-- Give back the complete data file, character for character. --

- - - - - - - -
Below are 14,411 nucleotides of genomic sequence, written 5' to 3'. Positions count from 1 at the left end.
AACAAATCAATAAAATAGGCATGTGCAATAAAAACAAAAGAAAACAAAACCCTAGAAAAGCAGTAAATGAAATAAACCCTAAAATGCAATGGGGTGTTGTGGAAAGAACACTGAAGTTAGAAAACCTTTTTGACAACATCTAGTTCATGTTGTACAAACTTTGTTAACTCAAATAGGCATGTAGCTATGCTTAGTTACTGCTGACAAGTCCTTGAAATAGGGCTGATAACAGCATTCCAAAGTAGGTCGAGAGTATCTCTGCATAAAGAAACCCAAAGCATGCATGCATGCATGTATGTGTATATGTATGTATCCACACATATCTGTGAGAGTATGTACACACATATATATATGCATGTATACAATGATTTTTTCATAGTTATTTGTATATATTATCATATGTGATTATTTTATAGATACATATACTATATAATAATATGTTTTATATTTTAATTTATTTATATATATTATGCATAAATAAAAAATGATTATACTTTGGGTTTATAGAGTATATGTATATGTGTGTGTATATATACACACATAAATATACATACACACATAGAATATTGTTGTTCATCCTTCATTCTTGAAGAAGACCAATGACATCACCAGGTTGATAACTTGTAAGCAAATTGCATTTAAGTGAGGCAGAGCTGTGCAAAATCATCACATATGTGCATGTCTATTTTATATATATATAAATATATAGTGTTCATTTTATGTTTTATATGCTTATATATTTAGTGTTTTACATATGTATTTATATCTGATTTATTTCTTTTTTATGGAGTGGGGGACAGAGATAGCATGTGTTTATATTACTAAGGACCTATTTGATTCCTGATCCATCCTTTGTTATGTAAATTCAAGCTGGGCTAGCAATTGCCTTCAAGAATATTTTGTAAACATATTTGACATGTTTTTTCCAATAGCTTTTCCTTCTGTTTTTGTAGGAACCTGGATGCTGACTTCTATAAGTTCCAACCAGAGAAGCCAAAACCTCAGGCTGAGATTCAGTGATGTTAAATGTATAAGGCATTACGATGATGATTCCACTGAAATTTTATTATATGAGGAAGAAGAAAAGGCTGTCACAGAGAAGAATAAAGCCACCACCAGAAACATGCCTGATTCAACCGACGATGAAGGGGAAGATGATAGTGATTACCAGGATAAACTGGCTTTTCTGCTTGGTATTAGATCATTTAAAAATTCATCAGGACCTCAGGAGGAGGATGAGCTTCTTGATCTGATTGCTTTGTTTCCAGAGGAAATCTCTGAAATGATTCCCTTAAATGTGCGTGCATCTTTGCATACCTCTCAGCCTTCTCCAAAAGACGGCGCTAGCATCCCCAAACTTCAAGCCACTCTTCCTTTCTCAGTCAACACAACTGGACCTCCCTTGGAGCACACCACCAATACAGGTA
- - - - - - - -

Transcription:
Below are 14,411 nucleotides of genomic sequence, written 5' to 3'. Positions count from 1 at the left end.
AACAAATCAATAAAATAGGCATGTGCAATAAAAACAAAAGAAAACAAAACCCTAGAAAAGCAGTAAATGAAATAAACCCTAAAATGCAATGGGGTGTTGTGGAAAGAACACTGAAGTTAGAAAACCTTTTTGACAACATCTAGTTCATGTTGTACAAACTTTGTTAACTCAAATAGGCATGTAGCTATGCTTAGTTACTGCTGACAAGTCCTTGAAATAGGGCTGATAACAGCATTCCAAAGTAGGTCGAGAGTATCTCTGCATAAAGAAACCCAAAGCATGCATGCATGCATGTATGTGTATATGTATGTATCCACACATATCTGTGAGAGTATGTACACACATATATATATGCATGTATACAATGATTTTTTCATAGTTATTTGTATATATTATCATATGTGATTATTTTATAGATACATATACTATATAATAATATGTTTTATATTTTAATTTATTTATATATATTATGCATAAATAAAAAATGATTATACTTTGGGTTTATAGAGTATATGTATATGTGTGTGTATATATACACACATAAATATACATACACACATAGAATATTGTTGTTCATCCTTCATTCTTGAAGAAGACCAATGACATCACCAGGTTGATAACTTGTAAGCAAATTGCATTTAAGTGAGGCAGAGCTGTGCAAAATCATCACATATGTGCATGTCTATTTTATATATATATAAATATATAGTGTTCATTTTATGTTTTATATGCTTATATATTTAGTGTTTTACATATGTATTTATATCTGATTTATTTCTTTTTTATGGAGTGGGGGACAGAGATAGCATGTGTTTATATTACTAAGGACCTATTTGATTCCTGATCCATCCTTTGTTATGTAAATTCAAGCTGGGCTAGCAATTGCCTTCAAGAATATTTTGTAAACATATTTGACATGTTTTTTCCAATAGCTTTTCCTTCTGTTTTTGTAGGAACCTGGATGCTGACTTCTATAAGTTCCAACCAGAGAAGCCAAAACCTCAGGCTGAGATTCAGTGATGTTAAATGTATAAGGCATTACGATGATGATTCCACTGAAATTTTATTATATGAGGAAGAAGAAAAGGCTGTCACAGAGAAGAATAAAGCCACCACCAGAAACATGCCTGATTCAACCGACGATGAAGGGGAAGATGATAGTGATTACCAGGATAAACTGGCTTTTCTGCTTGGTATTAGATCATTTAAAAATTCATCAGGACCTCAGGAGGAGGATGAGCTTCTTGATCTGATTGCTTTGTTTCCAGAGGAAATCTCTGAAATGATTCCCTTAAATGTGCGTGCATCTTTGCATACCTCTCAGCCTTCTCCAAAAGACGGCGCTAGCATCCCCAAACTTCAAGCCACTCTTCCTTTCTCAGTCAACACAACTGGACCTCCCTTGGAGCACACCACCAATACAGGTA